According to new research, 40% of people in the UK are currently locked in some kind power struggle with their colleagues or even their boss. Additionally, more than a third (37%) of respondents to the survey said that they felt a co-worker was trying to sabotage their career and over half of those saying it made them distressed and anxious.
The study that surveyed the workforce across Britain spoke to 1500 adults was commissioned in conjunction with the DVD release of Armando Iannucci’s dark comedy The Death of Stalin. It had some other astounding revelations.
- 29% said that there is someone at their workplace who is making their life a living hell.
- 14% claimed there is more than one person making their life miserable
- 31% are keen to get revenge on their work nemesis.
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Insights from the study also revealed that one in five employees has been forced to take time off work due to bad feeling in the office and 30% of those said the situation has left them very upset. A further one in five adults said that they had been undermined by another member of staff and 17% said a rival colleague had bad-mouthed them to the big boss. Reasons for feeling persecuted include being excluded from important meetings and not being considered for a promotion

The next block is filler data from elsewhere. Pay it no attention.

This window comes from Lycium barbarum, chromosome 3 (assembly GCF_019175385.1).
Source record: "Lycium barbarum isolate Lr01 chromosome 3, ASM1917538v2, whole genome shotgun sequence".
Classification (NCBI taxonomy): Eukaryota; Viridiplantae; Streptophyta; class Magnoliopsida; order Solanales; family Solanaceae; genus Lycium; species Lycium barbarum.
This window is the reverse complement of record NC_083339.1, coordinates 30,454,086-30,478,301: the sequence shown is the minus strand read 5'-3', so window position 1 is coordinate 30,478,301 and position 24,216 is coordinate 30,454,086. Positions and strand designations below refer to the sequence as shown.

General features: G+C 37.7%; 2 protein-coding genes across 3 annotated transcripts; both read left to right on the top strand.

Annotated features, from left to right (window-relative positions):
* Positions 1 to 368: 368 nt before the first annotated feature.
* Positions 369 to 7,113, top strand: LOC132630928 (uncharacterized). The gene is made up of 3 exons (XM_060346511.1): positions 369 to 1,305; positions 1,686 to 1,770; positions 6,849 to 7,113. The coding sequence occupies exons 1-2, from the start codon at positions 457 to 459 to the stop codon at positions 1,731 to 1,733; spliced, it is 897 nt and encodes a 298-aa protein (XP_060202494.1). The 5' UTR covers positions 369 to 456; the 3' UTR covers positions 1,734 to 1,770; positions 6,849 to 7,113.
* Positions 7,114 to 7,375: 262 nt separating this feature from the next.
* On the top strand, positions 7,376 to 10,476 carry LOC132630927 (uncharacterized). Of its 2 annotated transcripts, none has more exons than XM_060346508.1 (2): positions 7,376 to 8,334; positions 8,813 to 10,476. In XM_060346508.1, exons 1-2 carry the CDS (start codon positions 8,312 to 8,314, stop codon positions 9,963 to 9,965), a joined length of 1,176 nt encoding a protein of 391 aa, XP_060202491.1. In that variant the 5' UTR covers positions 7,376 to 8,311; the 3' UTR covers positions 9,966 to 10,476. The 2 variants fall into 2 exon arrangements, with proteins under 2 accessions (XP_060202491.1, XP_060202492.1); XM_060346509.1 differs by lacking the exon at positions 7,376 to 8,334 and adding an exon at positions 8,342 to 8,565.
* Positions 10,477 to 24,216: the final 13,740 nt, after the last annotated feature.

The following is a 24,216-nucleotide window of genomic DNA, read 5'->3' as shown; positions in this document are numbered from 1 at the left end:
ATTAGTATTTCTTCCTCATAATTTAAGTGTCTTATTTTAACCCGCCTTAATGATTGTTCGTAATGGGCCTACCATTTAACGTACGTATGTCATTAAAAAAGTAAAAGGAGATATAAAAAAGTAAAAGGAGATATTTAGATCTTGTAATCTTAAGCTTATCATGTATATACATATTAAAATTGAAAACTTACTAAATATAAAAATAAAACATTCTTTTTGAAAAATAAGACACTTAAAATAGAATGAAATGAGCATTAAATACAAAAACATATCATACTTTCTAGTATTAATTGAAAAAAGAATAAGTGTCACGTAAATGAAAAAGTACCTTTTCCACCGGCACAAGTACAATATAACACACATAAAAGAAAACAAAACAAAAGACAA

- 17% of Brits have clashed with peers over salaries
- 33% have come to blows over wanting to take the same leave
- 13% fought with teammates as they were going after the same position
Despite these astounding statistics on just how wrought these office politics can be, 23% said they refused to be intimidated and have tried to get a colleague back by setting them up to fail. 58% of people believe most companies are full of office politics and backstabbing.
The highest statistic of the data showed that 70% of respondents have colleagues that they don’t trust and 7% of people saying they distrust everyone at their job. Seven in ten responded that they strongly believe in the old saying ‘Keep your friends close and enemies closer,’ 19% said they don’t count any of their colleagues as friends.
In fact, on average the research showed that people complained about another colleague at least four times a day and 22% had been spoken to by their boss because of a poor relationship with a colleague or teammate. Of those studied, 69% said constant battles with their colleagues wore them down. However, 31% said rivalry in the office was a good thing as it made you more competitive and successful.